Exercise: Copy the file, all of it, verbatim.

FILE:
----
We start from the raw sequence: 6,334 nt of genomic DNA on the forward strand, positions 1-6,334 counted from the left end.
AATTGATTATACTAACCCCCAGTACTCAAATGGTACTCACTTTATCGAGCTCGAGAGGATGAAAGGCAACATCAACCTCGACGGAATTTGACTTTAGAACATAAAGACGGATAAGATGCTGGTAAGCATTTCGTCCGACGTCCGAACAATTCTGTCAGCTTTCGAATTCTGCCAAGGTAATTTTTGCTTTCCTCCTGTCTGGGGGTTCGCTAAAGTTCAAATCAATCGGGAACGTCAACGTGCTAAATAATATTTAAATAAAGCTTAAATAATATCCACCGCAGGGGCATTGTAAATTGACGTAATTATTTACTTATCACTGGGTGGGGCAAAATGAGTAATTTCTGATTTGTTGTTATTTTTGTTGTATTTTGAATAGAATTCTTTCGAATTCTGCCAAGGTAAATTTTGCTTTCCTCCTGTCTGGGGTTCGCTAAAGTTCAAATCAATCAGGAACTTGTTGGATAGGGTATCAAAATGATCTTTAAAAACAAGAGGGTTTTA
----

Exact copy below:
We start from the raw sequence: 6,334 nt of genomic DNA on the forward strand, positions 1-6,334 counted from the left end.
AATTGATTATACTAACCCCCAGTACTCAAATGGTACTCACTTTATCGAGCTCGAGAGGATGAAAGGCAACATCAACCTCGACGGAATTTGACTTTAGAACATAAAGACGGATAAGATGCTGGTAAGCATTTCGTCCGACGTCCGAACAATTCTGTCAGCTTTCGAATTCTGCCAAGGTAATTTTTGCTTTCCTCCTGTCTGGGGGTTCGCTAAAGTTCAAATCAATCGGGAACGTCAACGTGCTAAATAATATTTAAATAAAGCTTAAATAATATCCACCGCAGGGGCATTGTAAATTGACGTAATTATTTACTTATCACTGGGTGGGGCAAAATGAGTAATTTCTGATTTGTTGTTATTTTTGTTGTATTTTGAATAGAATTCTTTCGAATTCTGCCAAGGTAAATTTTGCTTTCCTCCTGTCTGGGGTTCGCTAAAGTTCAAATCAATCAGGAACTTGTTGGATAGGGTATCAAAATGATCTTTAAAAACAAGAGGGTTTTA